University of Minnesota
Shattering the classroom walls
eLearning extends reach of U educational offerings
"eLearning shatters the idea that any class has to be constrained with respect to space or time," says U chemistry professor Chris Cramer. "The walls and boards of the traditional classroom disappear as connection to networked content, knowledge, and experts can take students and instructors anywhere in the world."
What is eLearning?
It's actually an old idea—using technology to support learning and increase access to it. The University of Minnesota has been doing it for nearly 100 years.
Some examples: In 1915, the U began producing educational films. In the 1940s, KUOM radio aired learning programs for children homebound by polio. The "Health Talk & YOU" TV show began running in 1987 (now there's a Health Talk blog). And in 1996, the U offered its first online courses.
Technology-enhanced active learning classrooms were piloted in 2007 at the U, which now has more of them than any other institution in the country. Faculty use them to "flip" their courses—shifting lectures online to free up in-class time for interaction with students.
Technology's revolutionary potential for education was felt again on February 20, 2013, when the U announced it would begin pilot testing a handful of MOOCs—massive open online courses.
The U reached an agreement with Coursera, launched in 2012 by two Stanford computer science professors. Their interactive online platform allows an instructor to teach even hundreds of thousands of students in a single course. Anyone will be able register for the U's five pilot MOOCs for free and for no credit.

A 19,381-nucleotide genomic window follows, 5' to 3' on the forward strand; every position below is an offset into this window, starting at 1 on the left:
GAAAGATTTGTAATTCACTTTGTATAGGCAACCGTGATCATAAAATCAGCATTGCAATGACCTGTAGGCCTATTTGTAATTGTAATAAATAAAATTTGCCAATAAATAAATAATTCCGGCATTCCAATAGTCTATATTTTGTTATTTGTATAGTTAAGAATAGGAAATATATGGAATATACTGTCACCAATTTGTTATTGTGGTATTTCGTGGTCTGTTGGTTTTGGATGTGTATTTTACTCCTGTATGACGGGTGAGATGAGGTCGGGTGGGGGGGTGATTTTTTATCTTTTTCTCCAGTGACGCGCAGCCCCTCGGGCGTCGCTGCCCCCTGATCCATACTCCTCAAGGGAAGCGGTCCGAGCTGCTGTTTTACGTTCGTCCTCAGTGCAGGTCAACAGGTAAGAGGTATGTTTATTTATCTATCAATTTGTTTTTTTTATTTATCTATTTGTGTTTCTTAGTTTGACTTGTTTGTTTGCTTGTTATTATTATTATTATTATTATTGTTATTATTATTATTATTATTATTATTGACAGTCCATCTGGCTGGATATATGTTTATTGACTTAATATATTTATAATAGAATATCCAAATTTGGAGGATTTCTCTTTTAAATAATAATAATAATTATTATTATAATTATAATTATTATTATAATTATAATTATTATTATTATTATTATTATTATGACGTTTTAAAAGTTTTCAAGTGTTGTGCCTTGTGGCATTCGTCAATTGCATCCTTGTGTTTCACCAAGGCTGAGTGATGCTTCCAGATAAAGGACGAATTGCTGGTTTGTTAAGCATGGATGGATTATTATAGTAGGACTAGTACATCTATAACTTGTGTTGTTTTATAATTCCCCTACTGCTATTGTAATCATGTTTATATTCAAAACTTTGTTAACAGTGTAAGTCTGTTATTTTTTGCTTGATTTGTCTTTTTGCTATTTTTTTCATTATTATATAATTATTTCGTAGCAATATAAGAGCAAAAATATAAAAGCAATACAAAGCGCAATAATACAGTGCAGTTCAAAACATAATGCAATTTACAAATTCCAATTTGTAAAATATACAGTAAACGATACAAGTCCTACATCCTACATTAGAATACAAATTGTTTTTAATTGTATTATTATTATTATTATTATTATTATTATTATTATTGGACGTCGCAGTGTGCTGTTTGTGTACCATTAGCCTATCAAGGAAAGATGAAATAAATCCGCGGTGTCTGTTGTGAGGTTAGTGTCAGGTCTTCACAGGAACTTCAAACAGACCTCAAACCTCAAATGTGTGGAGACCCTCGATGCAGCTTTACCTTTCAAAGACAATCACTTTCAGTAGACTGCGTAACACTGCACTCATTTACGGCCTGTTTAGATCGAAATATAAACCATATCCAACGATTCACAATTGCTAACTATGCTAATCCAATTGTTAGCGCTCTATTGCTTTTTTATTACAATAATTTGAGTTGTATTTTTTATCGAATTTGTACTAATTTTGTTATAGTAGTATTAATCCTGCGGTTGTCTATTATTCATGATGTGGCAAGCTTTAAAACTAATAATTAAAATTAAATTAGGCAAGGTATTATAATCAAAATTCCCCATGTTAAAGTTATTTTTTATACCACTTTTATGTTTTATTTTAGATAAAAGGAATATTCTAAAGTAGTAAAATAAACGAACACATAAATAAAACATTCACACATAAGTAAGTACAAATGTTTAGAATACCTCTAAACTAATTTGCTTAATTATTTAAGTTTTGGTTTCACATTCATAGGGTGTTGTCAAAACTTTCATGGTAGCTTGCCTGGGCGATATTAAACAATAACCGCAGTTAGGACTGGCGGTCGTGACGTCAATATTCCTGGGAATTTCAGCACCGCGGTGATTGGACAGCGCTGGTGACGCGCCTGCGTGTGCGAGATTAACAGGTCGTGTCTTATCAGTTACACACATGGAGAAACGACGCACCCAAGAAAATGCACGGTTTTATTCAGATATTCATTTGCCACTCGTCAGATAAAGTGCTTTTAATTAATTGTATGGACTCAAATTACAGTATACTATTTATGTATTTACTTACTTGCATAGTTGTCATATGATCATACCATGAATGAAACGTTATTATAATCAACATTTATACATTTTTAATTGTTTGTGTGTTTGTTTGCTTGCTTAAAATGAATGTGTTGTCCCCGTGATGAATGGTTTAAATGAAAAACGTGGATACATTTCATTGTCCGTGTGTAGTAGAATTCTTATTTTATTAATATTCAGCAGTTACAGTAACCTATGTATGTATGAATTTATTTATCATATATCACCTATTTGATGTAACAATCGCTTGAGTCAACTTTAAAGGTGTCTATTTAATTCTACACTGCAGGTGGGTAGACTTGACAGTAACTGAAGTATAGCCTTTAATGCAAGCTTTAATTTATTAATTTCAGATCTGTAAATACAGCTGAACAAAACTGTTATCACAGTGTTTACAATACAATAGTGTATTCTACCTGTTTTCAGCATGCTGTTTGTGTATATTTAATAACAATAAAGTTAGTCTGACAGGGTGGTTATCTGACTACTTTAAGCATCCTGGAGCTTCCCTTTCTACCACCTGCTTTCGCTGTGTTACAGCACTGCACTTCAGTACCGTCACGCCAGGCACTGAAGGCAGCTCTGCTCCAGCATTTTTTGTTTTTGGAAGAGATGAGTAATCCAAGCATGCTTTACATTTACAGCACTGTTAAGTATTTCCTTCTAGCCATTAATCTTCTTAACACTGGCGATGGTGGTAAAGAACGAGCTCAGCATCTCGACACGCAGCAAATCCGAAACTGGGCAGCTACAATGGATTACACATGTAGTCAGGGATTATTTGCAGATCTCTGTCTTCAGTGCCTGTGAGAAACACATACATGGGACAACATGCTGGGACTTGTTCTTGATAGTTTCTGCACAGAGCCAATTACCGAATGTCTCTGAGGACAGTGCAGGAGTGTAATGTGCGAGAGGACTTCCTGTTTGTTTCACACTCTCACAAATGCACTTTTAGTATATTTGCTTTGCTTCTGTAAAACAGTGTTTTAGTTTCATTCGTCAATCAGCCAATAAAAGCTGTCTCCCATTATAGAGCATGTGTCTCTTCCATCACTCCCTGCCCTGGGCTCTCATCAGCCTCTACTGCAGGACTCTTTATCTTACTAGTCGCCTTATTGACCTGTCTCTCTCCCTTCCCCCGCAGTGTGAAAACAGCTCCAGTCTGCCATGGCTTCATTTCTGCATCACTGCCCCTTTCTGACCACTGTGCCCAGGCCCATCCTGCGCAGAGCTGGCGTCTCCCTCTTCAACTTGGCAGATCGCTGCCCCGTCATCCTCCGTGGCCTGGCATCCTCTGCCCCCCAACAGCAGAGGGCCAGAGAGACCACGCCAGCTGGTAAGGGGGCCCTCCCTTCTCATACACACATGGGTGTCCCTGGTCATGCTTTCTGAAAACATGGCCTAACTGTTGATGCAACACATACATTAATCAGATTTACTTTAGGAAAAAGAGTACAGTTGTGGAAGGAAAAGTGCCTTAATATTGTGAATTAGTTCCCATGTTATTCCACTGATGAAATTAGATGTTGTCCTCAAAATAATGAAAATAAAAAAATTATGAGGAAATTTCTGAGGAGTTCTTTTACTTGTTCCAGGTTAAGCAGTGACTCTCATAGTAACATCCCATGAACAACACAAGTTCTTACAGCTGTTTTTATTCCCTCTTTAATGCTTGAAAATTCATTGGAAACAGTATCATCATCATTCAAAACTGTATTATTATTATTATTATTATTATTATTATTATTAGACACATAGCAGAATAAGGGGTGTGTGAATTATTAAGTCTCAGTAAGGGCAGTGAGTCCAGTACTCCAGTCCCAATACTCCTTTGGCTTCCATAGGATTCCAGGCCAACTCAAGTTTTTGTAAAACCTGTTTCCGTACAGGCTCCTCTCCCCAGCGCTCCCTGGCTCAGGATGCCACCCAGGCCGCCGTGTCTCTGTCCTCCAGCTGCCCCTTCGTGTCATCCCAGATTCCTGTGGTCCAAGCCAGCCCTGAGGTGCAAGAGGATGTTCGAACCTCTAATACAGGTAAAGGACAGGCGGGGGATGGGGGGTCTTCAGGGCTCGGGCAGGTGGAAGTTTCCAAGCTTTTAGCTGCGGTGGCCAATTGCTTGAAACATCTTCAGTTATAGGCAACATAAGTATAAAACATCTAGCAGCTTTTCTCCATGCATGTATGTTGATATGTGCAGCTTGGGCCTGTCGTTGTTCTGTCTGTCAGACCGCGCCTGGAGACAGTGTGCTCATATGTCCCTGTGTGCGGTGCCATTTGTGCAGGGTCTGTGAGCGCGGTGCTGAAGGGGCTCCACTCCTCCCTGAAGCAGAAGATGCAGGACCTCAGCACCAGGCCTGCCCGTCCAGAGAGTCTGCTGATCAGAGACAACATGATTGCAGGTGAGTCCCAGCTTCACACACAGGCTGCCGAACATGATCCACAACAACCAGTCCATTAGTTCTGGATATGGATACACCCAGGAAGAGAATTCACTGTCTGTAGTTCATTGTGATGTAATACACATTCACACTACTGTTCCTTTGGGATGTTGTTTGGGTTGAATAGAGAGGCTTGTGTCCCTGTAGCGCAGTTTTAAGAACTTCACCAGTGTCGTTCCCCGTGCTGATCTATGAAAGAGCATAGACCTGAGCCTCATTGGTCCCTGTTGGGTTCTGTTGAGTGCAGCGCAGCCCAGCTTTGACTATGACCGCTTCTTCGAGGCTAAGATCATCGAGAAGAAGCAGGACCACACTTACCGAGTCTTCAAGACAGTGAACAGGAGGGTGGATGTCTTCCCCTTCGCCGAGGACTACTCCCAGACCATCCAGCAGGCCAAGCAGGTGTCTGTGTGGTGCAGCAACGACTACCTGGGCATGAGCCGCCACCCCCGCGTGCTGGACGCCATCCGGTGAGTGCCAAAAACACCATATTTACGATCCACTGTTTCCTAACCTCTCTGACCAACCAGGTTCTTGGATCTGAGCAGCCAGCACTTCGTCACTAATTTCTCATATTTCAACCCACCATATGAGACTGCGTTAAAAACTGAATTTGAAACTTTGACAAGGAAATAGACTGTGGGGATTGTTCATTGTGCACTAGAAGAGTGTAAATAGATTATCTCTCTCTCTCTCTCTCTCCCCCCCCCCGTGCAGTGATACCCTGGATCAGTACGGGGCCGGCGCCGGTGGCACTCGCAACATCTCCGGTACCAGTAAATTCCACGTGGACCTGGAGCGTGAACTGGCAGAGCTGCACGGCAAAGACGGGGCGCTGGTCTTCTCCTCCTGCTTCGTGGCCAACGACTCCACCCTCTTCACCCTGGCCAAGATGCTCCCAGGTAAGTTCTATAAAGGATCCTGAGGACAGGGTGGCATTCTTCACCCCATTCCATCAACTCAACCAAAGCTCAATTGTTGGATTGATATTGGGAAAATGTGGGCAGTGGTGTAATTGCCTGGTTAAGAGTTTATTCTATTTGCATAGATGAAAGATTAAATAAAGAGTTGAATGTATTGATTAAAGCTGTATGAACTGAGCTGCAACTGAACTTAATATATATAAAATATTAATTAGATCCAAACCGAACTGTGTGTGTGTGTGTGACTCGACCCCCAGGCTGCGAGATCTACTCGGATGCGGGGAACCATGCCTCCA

"We're excited by the opportunity to explore innovative ways of using eLearning to extend the reach of University of Minnesota educational offerings across the state, nation, and globe," says U provost Karen Hanson, who is orchestrating the U's strategic approach to assessing the latest educational technologies.
"We believe MOOCs represent another new frontier in eLearning, one that we should explore, albeit with caution," she says. "MOOCs are not a sure thing for any of the universities engaging in them, and so this will be a small pilot that can help us assess the value of MOOCs to our long-range eLearning strategy."
Professor Chris Cramer, who is working with Provost Hanson as faculty liaison for eLearning initiatives and is teaching one of the pilot courses, agrees that the right role for MOOCs has yet to be determined. "To be honest, we're just not sure yet," he says. "We're all doing it for the first time. However, part of the attraction is being able to assess teaching effectiveness on very large numbers of students."
eLearning: multiplication rather than substitution
Besides MOOCs, the U's eLearning strategy includes targeting promising courses for enhancement or redesign, and offering graduate and professional students access to select programs in online or blended formats.
"It is important to note that eLearning works best when it multiplies what a good instructor can do," Professor Cramer says. "It is not really a substitute for an actively engaged instructor. But, constantly developing technologies have expanded the ways in which teachers can be maximally effective."